EMMA OUTTEN Martin Jacklin is hardly able to forget the midsummer night his musical career was violently cut short, but now his children's love of music is helping the father-of-four compensate for his thwarted ambitions.


Martin Jacklin is hardly able to forget the midsummer night his musical career was violently cut short, but now his children's love of music is helping the father-of-four compensate for his thwarted ambitions.

It was the early '90s and he and his family were living in London, near to the Royal Academy of Music - where he had spent six years and had won many prizes and scholarships - and to Lord's. Earlier that day Mr Jacklin had been to the home of cricket for the first time. He remembers going to bed on a high.

That night two burglars broke in to the family home. Mr Jacklin, who was then a deputy head of faculty at a college in London, recalled: "You sort of do stupid things, like fight back . . ."

He suffered severe spinal injury and brain damage.

He had been thrown down the concrete steps at the front of the house and can remember the sensation of cool grass, as well as that of hot blood. He can also remember the burglars running off, to the sounds of his wife's cries.

"It just meant nothing more to them than that, really," he said.

The burglars were never caught. But to a disabled Mr Jacklin it meant having to give up his musical career. He received compensation through the Criminal Injuries Compensation scheme.

To the family it meant a move to north Norfolk, where they have been ever since eldest child, Christopher, became a chorister at Ely Cathedral at the age of seven. They live at Hindringham, near Fakenham.

Mr Jacklin has devoted himself to his children, and they, in turn, have shown a devotion to music from a very early age. At the last count, the family can play more than 30 instruments between them - surely Norfolk's answer to the von Trapp family from The Sound of Music.

All four children - Christopher, 21, Freya, 18, Verity, 14, and Helen, 12 - attended Gresham's School on music scholarships.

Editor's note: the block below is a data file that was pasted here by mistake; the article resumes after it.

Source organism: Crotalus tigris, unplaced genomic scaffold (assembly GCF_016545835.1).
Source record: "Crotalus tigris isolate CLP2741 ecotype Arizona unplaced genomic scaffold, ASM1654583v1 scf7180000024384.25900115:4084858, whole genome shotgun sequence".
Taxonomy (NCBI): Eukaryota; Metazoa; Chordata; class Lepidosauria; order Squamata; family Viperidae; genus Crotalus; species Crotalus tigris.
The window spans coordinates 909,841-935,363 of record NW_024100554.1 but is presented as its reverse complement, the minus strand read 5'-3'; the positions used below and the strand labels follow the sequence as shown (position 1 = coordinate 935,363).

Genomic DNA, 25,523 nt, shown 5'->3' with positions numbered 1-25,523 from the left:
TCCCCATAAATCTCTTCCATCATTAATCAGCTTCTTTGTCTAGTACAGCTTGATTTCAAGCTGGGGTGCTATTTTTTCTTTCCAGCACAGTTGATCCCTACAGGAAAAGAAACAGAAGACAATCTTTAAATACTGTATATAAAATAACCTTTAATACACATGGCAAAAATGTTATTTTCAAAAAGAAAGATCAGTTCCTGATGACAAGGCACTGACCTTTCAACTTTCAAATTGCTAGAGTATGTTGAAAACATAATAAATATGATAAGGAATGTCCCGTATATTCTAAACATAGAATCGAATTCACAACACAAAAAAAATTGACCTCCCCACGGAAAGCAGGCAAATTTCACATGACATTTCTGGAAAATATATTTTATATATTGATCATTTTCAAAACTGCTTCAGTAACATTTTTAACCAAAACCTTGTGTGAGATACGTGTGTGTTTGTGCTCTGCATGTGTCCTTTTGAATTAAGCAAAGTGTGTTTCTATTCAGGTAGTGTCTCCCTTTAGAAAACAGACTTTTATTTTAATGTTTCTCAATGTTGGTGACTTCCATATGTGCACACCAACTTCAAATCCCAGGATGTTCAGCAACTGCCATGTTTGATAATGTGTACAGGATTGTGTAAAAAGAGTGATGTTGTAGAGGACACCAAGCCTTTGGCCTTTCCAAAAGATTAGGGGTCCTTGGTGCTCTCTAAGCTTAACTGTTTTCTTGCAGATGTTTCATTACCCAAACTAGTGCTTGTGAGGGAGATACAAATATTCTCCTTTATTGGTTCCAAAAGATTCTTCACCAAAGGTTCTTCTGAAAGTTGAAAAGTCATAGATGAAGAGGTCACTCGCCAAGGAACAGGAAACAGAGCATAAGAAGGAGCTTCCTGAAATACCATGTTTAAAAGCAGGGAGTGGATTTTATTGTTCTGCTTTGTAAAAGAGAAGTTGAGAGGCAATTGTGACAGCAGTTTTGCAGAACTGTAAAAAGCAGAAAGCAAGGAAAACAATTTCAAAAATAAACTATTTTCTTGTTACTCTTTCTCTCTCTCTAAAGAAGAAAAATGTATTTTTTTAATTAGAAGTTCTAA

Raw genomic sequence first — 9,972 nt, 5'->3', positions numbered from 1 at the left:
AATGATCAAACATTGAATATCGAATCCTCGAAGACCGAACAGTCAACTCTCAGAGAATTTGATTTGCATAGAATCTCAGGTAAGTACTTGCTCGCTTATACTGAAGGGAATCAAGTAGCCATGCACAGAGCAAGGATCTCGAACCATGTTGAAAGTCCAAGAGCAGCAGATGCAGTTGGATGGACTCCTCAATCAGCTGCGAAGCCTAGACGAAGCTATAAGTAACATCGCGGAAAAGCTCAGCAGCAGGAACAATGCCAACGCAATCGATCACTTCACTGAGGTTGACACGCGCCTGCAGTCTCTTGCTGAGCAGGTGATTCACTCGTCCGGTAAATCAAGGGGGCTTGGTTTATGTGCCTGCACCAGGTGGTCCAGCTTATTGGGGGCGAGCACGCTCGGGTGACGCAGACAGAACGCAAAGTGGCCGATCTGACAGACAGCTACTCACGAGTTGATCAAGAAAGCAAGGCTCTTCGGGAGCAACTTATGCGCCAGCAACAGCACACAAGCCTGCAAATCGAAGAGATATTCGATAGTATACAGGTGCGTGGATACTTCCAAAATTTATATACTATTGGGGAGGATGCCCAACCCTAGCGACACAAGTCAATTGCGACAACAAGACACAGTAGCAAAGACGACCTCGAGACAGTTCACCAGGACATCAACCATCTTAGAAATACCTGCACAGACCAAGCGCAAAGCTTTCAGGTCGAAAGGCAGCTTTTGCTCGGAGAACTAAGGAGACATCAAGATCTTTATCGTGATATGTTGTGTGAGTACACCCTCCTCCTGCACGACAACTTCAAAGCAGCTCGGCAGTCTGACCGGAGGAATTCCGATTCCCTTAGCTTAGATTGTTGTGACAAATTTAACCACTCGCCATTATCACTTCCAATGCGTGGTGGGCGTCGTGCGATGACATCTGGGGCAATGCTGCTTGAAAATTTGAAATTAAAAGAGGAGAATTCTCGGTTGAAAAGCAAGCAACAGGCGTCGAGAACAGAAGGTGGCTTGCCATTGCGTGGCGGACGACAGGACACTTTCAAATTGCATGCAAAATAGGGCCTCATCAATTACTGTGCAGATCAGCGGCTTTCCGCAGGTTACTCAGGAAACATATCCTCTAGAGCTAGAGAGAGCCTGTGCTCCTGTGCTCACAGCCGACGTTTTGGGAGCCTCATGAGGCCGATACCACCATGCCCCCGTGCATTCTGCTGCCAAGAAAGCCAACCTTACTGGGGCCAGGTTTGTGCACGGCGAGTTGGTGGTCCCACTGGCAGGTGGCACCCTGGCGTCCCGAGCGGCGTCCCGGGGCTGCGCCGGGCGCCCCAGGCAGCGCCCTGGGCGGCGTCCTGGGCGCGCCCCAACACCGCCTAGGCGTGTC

And last year the EDP reported how Verity and Helena had been awarded music scholarships at The Purcell School in London, one of the country's leading specialist music schools.

Verity had been inspired to play the cello by the Rev John Penny. When Mr Jacklin first met the north Norfolk parish priest he had lost confidence and the children were in danger of following suit. "I even denied being musical," he recalled.

But he added: "He is a wonderful parish priest, has a real knack for empowering people and is a facilitator who drew out of all of us the talent within."

Because the children play so many instruments, Mr Jacklin arranges a lot of music for them.

They play several fund-raising concerts, and earlier this month they played at All Saints Church in Thornage, near Cromer.

Chris sang baritone, Freya sang alto and played cello, Verity played trumpet and cello and Helena played the horn. Mr Jacklin played the organ - as an organist, he is normally based at Gunthorpe, near Fakenham.

Freya has just completed her A Levels, and at the end of this month she will leave for Calcutta to teach underprivileged children at the Mathieson Music School before taking up her place at York University to read music.

Christopher is now reading music at Durham University, where he is Director of University College Choir, and this month he begins an East Anglian tour with Mahogany Opera performing Benjamin Britten's Curlew River.

And there is an unsung heroine in the Jacklin household - mother Bryony, a garden designer. Her garden was featured for six weeks on Channel 4's Real Gardens with Monty Don and is open for charity, by appointment, through the National Gardens Scheme.

Mr Jacklin said: "Without Bryony's huge support we would be nothing: she's my carer and when I was incapacitated she created a paradise garden out of fields entirely for our comfort and inspiration."

Mr Jacklin is still having surgery on his spine, in recent years at the Norfolk & Norwich University Hospital.

He believes it will take another year before he can play the heavier stuff, requiring "more muscle".

But he said: "I'm physically much more able to practise every day."

Asked whether there was any instrument he could not play, he said: "I've played almost everything over the years. The thing I never did play was a drum kit."

However, he added: "I've learned to play that in very recent times."

Mr Jacklin admitted that he could not have managed over the years without his wife, and his children.

At the recent concert at Thornage he fell off a chair. He said of his children: "They just dropped their instruments, metaphorically, and came straight to my aid."

He added: "It's a perfectly normal, ordinary family, I promise you."